Where and When Relational Bullying Starts
Girls are far more prone to begin relational bullying on each other because, unlike boys, they are expected to learn and use their mental skills at negotiation and communication faster. This cultural difference in upbringing begins what is known as the schoolyard drama that every parent of a little girl becomes familiar with by the second grade at the latest and as early as kindergarten in some cases.
Unlike traditional bullying, the relational type is not overt or active. It instead manifests in passive ways that usually involve peer and group behavior. Typical behaviors can and usually do include:
For adults relational bullying is a hard behavior to understand. Men traditionally don’t experience the relational problems near as much as children as bullying is far more direct as boys. There is usually a bigger child that physically tries to dominate the others with followers until someone stands up and shows that size isn’t a perfect type of power. As a result, fathers often find themselves confused by why girls get themselves into as many issues as they do with other girl students.
Women see the relational problems of their children as flashbacks to their own experiences in school. If they were part of a group, then the drama is simply part of understanding the popularity rules of the game and how to win. If they were the victim, they strive to teach their children to be part of groups for defense and to avoid being singled out. Neither gender usually approaches the relational bullying the right way.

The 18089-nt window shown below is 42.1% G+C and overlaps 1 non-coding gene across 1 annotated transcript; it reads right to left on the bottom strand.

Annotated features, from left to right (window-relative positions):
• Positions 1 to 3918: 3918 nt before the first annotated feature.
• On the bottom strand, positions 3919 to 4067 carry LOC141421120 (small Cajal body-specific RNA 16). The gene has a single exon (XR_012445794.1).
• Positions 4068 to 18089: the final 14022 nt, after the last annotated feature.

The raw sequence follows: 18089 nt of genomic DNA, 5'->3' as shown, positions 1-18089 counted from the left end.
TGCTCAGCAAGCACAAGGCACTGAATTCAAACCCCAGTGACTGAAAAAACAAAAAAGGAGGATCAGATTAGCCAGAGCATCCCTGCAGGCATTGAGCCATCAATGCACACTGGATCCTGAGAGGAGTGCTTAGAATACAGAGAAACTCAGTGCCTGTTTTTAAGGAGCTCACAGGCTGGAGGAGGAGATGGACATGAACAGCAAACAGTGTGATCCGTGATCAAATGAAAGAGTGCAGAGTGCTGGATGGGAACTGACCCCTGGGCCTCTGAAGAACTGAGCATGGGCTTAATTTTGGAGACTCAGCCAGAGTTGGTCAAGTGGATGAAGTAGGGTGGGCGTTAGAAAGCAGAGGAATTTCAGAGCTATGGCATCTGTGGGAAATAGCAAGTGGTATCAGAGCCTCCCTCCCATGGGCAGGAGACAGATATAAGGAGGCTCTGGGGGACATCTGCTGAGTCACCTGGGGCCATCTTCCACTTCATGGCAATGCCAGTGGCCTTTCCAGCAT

The victim in relational bullying has just as much a significant role in the event as the bully group. This is because, in many cases, the victim feels that being part of a popular group is more important and has significant mental value. As a result, being alone or separated is seen with a negative perspective, even if it may be the safer route to follow. As a result, victims will often exhibit behavior that makes no sense to parents such as staying quiet when a teacher sees the problem and asks, going back for more abuse, being willing to be insulted and denigrated to be in a group, and being willing to accept conditional terms of acceptance. And many times the behavior comes from other children whom the victim labels as “friends.” Ergo, parents feel like they are often being caught up in the drama of a silly playground soap opera, and their child should just grow a backbone and walk away from whoever is causing the hurt.
The behaviors and how to talk to each other in a relational setting often come from households and home versus other children. Many kids emulate behavior that they see and hear from their parents, their household, and especially the TV. Kids are far more exposed to adult matter and conversational content through the television than most people realize. And then they turn around and apply those statements, behaviors and actions to each other on the school yard. The dynamics of social politics and popularity start very early, far earlier than junior high and the teen years when people thing hormones are driving the odd behavior.
Most disturbing is when children see negative behavior become successful at home with adults. This can happen through instances of threat, coercion, verbal tone, conditional terms and more. Kids then turn around and use the same tools on each other at school, often having serious impacts on each other without realizing what they are really doing.
There are number of steps parents can take to deal with relational bullying that can be very effective. These include the following:
Relational bullying doesn’t have to be an ambiguous mystery for parents and children. It is, unfortunately, part of learning social skills that carry forward to adulthood, but the lessons don’t have to be painful. Understanding how to stop elements from growing, and how to teach a child to be confident often helps overcome much of the potential damage.